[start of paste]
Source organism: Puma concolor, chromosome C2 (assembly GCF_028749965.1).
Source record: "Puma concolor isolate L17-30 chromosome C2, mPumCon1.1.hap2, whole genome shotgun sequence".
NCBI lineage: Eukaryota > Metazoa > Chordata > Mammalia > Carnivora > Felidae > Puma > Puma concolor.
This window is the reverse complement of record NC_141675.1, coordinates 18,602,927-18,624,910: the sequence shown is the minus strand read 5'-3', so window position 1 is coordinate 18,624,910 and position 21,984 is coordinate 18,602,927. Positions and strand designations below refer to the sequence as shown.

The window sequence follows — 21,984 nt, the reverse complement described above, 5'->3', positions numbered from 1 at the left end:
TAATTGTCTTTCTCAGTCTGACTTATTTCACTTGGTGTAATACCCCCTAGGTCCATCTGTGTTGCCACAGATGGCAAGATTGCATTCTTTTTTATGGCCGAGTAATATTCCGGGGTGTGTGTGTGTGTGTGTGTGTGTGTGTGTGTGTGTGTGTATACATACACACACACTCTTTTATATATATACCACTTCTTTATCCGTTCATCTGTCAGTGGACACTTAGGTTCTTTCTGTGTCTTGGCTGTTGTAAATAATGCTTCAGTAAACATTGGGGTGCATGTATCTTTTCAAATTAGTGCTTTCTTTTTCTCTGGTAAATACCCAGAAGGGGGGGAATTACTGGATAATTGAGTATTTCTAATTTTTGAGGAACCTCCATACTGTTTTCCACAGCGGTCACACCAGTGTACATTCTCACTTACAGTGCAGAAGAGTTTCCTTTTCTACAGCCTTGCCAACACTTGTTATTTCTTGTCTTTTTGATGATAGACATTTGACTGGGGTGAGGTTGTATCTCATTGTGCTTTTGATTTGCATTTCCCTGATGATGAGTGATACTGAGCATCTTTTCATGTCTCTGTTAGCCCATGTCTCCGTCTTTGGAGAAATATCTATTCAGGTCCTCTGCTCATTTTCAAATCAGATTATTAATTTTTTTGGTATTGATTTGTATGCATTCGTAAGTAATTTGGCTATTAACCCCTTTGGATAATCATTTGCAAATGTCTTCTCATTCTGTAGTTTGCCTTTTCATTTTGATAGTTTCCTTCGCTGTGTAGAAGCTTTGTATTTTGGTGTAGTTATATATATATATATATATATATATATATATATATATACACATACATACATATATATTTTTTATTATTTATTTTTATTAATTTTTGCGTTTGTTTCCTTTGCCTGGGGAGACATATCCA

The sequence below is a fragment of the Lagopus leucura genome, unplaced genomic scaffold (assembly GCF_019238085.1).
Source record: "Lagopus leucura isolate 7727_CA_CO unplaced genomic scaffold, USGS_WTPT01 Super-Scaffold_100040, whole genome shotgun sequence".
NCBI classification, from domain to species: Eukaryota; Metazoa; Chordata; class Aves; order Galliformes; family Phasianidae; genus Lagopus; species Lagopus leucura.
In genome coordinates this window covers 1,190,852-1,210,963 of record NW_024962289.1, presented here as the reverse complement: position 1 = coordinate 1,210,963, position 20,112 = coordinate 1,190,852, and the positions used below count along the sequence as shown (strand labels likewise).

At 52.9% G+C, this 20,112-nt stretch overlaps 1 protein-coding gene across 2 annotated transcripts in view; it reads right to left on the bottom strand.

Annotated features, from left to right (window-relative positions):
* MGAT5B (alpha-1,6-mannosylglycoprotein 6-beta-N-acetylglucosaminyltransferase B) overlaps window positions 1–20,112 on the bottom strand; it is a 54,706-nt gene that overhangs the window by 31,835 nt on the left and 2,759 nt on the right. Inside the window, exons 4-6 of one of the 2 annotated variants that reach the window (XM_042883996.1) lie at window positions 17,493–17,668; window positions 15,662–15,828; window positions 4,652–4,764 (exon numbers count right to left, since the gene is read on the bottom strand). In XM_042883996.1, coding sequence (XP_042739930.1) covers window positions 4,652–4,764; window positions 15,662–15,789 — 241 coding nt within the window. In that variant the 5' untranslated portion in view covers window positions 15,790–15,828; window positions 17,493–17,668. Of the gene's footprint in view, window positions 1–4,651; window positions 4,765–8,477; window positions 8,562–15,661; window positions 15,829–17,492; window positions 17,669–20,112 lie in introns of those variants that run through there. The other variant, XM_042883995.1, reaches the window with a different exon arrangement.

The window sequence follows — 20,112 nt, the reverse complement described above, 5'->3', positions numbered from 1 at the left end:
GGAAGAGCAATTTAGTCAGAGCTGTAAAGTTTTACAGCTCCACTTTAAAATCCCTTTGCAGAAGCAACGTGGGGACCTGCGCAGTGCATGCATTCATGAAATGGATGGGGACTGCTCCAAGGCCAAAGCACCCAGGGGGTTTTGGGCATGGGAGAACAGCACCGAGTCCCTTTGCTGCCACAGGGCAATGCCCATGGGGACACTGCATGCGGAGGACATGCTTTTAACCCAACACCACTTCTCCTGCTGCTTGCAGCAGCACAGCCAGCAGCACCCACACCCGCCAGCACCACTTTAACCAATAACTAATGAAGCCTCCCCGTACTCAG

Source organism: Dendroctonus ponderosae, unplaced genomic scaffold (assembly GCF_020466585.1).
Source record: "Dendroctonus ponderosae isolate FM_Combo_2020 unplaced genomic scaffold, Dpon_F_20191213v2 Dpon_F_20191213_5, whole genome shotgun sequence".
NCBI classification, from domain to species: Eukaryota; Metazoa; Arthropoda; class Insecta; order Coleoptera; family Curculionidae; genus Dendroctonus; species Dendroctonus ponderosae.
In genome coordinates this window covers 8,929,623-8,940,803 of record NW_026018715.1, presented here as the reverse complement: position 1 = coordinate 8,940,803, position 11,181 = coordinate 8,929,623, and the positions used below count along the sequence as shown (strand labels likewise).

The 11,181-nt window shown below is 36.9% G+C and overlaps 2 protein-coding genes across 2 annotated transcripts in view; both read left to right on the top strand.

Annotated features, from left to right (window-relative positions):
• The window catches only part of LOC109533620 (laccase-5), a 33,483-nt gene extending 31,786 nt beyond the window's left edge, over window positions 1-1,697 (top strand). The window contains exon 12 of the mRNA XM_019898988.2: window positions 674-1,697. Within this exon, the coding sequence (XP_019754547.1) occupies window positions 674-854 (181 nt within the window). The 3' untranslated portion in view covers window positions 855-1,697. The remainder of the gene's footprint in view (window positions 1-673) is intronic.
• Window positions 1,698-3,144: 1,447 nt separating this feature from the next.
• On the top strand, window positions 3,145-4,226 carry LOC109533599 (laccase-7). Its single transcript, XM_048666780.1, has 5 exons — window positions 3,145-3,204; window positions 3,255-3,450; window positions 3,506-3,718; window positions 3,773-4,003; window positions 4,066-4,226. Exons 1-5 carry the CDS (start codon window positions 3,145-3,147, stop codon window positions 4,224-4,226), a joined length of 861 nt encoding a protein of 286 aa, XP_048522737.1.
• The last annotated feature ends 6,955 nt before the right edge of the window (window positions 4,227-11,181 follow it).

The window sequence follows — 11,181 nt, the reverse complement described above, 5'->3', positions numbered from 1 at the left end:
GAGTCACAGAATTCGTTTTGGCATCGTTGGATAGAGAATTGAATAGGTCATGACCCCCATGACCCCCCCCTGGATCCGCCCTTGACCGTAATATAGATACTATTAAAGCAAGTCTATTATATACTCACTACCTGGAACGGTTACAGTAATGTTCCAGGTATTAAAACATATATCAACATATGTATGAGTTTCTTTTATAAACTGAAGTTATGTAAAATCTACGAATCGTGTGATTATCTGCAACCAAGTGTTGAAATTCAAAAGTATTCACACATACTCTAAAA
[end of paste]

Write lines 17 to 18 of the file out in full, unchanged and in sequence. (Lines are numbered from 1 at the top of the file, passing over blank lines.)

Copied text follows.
Source record: "Dendroctonus ponderosae isolate FM_Combo_2020 unplaced genomic scaffold, Dpon_F_20191213v2 Dpon_F_20191213_5, whole genome shotgun sequence".
NCBI classification, from domain to species: Eukaryota; Metazoa; Arthropoda; class Insecta; order Coleoptera; family Curculionidae; genus Dendroctonus; species Dendroctonus ponderosae.